Needless to say, this anti-natalist, nature-repristination philosophy is antithetical to Christianity. The very first commandment that God gave mankind was to, “Be fruitful and multiply and fill the earth and subdue it and have dominion over the fish of the sea and over the birds of the heavens and over every living thing that moves on the earth.” By simply fulfilling that command we trigger the factors that lead to economic growth—increased population, increased productivity, and accumulation of capital resources.

Economic growth is therefore not, as McCarraher claims, the “beatific vision of the capitalist moral imagination.” It’s neither a goal that should be pursued for its own sake nor a means to achieve a materialist paradise. Economic growth is not the chief end of man, but merely the blessing that results from fulfilling God’s cultural mandate.

Joe Carter Joe Carter is a Senior Editor at the Acton Institute. Joe also serves as an editor at the The Gospel Coalition, a communications specialist for the Ethics and Religious Liberty Commission of the Southern Baptist Convention, and as an adjunct professor of journalism at Patrick Henry College. He is the editor of the NIV Lifehacks Bible and co-author of How to Argue like Jesus: Learning Persuasion from History's Greatest Communicator (Crossway).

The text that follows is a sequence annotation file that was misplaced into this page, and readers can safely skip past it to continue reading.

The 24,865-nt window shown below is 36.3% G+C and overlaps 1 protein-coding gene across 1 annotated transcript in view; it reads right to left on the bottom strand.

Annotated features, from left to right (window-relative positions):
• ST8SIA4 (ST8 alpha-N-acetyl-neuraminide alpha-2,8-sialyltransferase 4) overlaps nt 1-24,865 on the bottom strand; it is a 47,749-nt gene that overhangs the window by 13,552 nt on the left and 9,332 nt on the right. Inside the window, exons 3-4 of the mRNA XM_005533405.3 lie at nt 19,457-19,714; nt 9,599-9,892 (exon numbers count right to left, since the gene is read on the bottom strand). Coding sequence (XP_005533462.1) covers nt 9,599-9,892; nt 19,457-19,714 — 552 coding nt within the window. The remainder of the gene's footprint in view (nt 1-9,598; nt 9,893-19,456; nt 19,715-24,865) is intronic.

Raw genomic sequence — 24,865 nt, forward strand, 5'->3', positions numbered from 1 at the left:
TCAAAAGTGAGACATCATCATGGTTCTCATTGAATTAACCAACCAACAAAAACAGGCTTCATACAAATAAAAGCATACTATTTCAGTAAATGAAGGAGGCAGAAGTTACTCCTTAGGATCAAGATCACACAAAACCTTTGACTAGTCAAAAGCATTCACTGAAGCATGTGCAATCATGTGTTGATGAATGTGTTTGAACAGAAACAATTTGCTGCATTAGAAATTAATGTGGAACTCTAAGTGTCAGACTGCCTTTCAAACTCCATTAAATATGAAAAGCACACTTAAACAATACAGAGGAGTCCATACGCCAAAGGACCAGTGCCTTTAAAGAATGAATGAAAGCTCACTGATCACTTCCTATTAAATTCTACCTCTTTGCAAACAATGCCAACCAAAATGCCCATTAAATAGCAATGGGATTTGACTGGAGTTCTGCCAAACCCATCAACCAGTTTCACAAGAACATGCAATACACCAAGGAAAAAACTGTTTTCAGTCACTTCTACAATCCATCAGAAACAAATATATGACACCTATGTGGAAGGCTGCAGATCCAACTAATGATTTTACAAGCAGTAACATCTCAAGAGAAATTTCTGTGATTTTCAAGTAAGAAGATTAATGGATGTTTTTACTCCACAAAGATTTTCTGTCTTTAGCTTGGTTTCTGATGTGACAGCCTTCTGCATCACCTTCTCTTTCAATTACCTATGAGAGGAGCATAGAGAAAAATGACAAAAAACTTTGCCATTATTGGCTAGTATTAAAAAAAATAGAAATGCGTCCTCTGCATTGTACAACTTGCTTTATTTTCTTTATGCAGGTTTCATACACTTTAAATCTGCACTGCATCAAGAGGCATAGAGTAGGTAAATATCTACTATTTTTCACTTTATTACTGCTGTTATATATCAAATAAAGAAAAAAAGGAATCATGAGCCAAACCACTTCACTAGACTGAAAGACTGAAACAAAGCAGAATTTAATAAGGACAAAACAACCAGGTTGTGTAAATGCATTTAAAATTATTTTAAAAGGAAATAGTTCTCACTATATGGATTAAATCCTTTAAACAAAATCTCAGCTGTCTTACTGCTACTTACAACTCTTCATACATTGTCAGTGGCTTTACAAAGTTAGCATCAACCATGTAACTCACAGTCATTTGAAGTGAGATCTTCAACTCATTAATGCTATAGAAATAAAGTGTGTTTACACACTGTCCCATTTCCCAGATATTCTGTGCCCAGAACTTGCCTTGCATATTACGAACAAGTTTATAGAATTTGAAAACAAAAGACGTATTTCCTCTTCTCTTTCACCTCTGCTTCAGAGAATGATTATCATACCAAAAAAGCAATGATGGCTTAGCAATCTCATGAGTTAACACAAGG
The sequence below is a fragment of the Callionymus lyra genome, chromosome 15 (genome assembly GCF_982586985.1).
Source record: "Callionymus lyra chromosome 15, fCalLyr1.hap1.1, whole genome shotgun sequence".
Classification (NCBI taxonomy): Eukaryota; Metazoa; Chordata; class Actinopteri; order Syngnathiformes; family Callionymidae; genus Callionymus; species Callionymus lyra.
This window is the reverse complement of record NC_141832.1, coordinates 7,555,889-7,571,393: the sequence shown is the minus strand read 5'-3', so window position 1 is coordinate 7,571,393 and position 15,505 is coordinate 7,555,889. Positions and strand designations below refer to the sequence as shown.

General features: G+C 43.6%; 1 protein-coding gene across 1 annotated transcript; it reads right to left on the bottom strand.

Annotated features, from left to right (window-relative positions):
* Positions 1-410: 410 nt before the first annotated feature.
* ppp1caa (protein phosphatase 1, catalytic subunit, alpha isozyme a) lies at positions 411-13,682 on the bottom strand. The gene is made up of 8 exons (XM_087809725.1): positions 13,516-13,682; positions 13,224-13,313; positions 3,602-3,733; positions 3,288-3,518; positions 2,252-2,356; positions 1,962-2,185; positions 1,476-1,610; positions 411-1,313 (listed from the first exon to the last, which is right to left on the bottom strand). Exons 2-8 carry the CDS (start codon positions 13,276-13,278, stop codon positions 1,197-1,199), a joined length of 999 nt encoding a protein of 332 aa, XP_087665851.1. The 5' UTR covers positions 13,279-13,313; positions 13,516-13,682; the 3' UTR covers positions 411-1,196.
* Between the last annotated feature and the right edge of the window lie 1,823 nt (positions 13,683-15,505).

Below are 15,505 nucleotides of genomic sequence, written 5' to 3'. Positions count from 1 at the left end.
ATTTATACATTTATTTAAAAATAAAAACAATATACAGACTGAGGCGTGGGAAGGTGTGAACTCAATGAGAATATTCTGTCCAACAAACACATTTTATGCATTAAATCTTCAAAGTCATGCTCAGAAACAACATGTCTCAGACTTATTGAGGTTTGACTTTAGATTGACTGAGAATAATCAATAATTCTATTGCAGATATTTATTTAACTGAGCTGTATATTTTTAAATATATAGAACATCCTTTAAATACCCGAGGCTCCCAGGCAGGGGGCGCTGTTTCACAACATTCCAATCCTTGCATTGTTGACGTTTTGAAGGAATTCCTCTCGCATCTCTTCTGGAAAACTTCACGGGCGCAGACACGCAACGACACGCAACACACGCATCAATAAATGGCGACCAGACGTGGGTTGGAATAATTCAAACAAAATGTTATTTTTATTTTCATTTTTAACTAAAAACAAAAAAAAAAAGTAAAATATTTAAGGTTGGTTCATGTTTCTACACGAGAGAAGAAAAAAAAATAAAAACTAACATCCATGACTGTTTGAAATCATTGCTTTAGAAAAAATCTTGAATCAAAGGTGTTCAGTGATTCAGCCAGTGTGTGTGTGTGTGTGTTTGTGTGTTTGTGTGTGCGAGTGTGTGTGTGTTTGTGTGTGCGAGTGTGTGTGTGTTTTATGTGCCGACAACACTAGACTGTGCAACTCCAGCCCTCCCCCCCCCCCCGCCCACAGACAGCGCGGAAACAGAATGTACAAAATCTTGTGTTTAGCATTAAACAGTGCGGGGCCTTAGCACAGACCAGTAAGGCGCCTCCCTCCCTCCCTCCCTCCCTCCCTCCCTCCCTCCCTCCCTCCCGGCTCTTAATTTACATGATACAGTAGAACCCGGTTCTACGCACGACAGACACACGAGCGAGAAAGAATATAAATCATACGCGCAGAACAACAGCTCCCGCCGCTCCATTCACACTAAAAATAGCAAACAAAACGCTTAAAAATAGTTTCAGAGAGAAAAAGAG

• What if we added the modifier “sustainable” to the goal of “economic growth”?

    • I’m not opposed to qualifying it with the term “sustainable,” I’m just not sure how helpful it is since the term is so vague. I also think we run into the Hayekian knowledge problem of what exactly constitutes sustainable. If you had asked people in the 1800s they would have said that the growth in the 1900s wasn’t sustainable for decades on end. I also fear that it can be used to advance, in a softer way, the population control agenda.

      But to be honest, I don’t think the question about whether economic growth is sustainable will be relevant (at least in America) for another decade. Unless something changes radically, we’ll be lucky to have growth enough to catch up to the levels we have lost. While it might be relevant in Asian countries—especially India and China—I don’t think we’ll grow fast enough to make sustainability a real concern.